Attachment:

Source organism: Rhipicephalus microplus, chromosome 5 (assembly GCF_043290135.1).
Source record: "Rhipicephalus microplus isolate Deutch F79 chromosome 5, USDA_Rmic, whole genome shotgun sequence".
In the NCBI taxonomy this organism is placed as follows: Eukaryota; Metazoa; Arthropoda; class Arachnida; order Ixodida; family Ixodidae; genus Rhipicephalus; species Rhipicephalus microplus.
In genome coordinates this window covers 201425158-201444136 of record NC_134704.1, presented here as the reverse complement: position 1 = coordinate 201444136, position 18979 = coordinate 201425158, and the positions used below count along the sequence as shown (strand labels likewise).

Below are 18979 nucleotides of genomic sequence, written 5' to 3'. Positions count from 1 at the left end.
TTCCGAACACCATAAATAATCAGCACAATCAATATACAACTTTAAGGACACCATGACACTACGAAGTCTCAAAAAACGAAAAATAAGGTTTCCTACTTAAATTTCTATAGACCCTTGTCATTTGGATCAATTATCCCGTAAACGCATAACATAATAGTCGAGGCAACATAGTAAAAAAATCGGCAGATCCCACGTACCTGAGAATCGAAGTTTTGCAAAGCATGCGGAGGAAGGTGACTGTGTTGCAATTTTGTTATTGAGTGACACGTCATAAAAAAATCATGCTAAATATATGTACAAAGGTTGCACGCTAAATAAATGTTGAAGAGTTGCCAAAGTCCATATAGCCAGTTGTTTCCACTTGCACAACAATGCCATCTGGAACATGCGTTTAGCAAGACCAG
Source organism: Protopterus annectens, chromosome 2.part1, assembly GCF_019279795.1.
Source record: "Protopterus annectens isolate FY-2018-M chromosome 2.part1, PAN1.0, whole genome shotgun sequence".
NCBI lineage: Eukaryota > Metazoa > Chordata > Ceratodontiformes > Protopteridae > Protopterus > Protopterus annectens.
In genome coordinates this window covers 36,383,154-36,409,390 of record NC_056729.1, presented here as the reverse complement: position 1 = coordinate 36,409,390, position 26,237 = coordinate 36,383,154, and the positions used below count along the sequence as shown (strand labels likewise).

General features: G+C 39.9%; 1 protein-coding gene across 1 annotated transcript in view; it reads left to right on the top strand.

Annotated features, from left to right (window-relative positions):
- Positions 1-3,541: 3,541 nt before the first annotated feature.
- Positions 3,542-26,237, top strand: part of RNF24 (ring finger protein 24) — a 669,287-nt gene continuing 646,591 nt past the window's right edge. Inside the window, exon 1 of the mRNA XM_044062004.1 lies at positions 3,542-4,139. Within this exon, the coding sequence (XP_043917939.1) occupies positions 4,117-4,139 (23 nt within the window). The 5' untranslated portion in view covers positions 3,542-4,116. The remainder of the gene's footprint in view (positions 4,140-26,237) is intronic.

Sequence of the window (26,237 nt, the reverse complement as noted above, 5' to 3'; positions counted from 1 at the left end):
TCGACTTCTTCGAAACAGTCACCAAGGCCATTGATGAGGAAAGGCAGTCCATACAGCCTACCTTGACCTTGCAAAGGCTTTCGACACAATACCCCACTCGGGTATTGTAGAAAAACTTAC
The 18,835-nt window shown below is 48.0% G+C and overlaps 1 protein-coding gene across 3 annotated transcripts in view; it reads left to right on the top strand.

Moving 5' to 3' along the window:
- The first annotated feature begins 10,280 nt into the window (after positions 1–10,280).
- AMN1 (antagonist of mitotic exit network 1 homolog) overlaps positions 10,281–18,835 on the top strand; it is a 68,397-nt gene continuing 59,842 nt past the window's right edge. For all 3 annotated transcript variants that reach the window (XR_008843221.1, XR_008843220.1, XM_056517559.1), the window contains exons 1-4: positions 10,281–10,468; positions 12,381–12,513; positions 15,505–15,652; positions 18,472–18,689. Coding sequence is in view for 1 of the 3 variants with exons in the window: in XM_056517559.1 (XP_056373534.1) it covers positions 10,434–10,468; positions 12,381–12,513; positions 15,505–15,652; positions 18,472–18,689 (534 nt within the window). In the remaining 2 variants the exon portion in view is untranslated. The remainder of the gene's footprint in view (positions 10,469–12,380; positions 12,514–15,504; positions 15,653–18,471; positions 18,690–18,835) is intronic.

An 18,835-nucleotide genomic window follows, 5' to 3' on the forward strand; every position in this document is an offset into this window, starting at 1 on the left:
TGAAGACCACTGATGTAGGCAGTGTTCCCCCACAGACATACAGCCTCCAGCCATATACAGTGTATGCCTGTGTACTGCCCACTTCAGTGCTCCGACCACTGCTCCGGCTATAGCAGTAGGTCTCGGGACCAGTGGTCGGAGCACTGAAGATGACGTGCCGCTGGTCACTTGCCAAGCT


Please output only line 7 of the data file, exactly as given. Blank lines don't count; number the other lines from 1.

Source organism: Protopterus annectens, chromosome 2.part1, assembly GCF_019279795.1.